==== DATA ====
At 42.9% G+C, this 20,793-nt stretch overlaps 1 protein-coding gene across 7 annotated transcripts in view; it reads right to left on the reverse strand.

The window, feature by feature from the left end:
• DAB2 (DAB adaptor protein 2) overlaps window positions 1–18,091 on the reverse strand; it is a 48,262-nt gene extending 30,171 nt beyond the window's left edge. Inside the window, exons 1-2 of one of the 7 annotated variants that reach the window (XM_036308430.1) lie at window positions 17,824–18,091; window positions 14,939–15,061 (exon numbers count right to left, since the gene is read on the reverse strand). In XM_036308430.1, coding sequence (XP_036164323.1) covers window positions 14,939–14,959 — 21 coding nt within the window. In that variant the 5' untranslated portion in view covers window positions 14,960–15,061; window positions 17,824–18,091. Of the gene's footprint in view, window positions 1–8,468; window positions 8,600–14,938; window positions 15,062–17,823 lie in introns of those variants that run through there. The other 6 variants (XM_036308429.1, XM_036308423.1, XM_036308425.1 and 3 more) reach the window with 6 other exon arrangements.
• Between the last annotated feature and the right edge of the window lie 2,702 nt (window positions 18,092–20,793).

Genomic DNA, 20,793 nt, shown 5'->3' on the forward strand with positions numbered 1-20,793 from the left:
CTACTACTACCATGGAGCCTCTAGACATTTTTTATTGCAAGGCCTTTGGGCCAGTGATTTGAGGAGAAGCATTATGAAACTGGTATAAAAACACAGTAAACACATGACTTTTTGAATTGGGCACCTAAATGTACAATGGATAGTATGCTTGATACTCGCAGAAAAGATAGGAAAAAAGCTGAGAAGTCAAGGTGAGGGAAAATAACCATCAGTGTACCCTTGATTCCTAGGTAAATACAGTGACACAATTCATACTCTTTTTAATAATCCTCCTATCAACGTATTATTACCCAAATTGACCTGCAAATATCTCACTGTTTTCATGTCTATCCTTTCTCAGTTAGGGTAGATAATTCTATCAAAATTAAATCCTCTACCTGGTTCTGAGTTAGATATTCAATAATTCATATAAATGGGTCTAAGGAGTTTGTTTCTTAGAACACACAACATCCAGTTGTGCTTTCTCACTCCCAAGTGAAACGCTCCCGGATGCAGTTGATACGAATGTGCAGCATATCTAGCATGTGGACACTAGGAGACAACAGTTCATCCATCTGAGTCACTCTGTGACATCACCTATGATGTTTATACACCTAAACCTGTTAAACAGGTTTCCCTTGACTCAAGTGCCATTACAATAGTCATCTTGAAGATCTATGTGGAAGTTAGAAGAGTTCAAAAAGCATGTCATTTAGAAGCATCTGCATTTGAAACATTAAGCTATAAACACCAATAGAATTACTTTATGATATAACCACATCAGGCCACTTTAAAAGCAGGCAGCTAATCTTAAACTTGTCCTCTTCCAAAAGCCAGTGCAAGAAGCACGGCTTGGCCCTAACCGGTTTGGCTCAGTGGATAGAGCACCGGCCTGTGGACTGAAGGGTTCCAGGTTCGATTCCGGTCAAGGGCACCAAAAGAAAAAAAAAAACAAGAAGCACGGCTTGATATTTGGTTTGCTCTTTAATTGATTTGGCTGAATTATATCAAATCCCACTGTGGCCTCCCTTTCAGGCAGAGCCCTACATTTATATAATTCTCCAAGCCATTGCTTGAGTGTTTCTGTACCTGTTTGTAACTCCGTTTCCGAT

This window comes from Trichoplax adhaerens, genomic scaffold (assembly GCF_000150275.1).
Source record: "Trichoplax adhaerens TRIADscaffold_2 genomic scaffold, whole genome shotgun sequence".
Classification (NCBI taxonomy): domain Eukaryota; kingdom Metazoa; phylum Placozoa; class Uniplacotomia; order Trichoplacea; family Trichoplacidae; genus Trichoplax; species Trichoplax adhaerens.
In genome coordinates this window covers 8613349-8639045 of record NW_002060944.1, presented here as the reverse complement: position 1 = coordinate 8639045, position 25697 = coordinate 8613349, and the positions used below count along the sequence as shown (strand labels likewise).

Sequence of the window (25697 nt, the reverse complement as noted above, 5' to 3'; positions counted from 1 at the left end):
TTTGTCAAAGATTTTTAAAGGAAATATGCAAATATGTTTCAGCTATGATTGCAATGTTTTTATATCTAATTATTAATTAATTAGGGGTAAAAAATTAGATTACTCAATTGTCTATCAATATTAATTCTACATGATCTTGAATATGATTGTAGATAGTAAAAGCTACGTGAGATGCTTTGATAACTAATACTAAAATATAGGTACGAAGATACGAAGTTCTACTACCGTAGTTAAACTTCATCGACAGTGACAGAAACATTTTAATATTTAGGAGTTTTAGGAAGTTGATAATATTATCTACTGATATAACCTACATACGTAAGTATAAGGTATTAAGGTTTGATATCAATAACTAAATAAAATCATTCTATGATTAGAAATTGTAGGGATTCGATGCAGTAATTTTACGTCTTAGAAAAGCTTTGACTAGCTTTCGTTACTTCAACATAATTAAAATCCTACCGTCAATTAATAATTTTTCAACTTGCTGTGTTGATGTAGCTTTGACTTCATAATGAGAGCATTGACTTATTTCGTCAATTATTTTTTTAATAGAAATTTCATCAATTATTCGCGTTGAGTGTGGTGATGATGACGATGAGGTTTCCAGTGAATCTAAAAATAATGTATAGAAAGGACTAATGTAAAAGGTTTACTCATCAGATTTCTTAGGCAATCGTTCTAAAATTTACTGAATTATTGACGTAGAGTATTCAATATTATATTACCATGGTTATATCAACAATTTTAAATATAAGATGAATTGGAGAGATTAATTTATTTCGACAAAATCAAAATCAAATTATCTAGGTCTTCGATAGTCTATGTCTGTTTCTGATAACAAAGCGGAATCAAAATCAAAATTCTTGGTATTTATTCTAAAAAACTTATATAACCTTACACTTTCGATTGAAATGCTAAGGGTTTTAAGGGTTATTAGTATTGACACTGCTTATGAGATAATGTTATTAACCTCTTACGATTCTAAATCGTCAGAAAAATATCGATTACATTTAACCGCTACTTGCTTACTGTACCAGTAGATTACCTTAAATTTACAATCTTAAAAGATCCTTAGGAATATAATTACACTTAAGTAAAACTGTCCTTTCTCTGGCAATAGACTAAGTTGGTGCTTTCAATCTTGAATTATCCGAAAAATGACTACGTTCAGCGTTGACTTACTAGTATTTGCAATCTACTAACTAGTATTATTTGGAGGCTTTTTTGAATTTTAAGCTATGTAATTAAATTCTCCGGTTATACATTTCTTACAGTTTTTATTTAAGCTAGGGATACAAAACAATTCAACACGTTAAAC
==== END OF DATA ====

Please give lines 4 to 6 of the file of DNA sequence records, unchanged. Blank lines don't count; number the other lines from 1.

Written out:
• Between the last annotated feature and the right edge of the window lie 2,702 nt (window positions 18,092–20,793).

Genomic DNA, 20,793 nt, shown 5'->3' on the forward strand with positions numbered 1-20,793 from the left:
CTACTACTACCATGGAGCCTCTAGACATTTTTTATTGCAAGGCCTTTGGGCCAGTGATTTGAGGAGAAGCATTATGAAACTGGTATAAAAACACAGTAAACACATGACTTTTTGAATTGGGCACCTAAATGTACAATGGATAGTATGCTTGATACTCGCAGAAAAGATAGGAAAAAAGCTGAGAAGTCAAGGTGAGGGAAAATAACCATCAGTGTACCCTTGATTCCTAGGTAAATACAGTGACACAATTCATACTCTTTTTAATAATCCTCCTATCAACGTATTATTACCCAAATTGACCTGCAAATATCTCACTGTTTTCATGTCTATCCTTTCTCAGTTAGGGTAGATAATTCTATCAAAATTAAATCCTCTACCTGGTTCTGAGTTAGATATTCAATAATTCATATAAATGGGTCTAAGGAGTTTGTTTCTTAGAACACACAACATCCAGTTGTGCTTTCTCACTCCCAAGTGAAACGCTCCCGGATGCAGTTGATACGAATGTGCAGCATATCTAGCATGTGGACACTAGGAGACAACAGTTCATCCATCTGAGTCACTCTGTGACATCACCTATGATGTTTATACACCTAAACCTGTTAAACAGGTTTCCCTTGACTCAAGTGCCATTACAATAGTCATCTTGAAGATCTATGTGGAAGTTAGAAGAGTTCAAAAAGCATGTCATTTAGAAGCATCTGCATTTGAAACATTAAGCTATAAACACCAATAGAATTACTTTATGATATAACCACATCAGGCCACTTTAAAAGCAGGCAGCTAATCTTAAACTTGTCCTCTTCCAAAAGCCAGTGCAAGAAGCACGGCTTGGCCCTAACCGGTTTGGCTCAGTGGATAGAGCACCGGCCTGTGGACTGAAGGGTTCCAGGTTCGATTCCGGTCAAGGGCACCAAAAGAAAAAAAAAAACAAGAAGCACGGCTTGATATTTGGTTTGCTCTTTAATTGATTTGGCTGAATTATATCAAATCCCACTGTGGCCTCCCTTTCAGGCAGAGCCCTACATTTATATAATTCTCCAAGCCATTGCTTGAGTGTTTCTGTACCTGTTTGTAACTCCGTTTCCGAT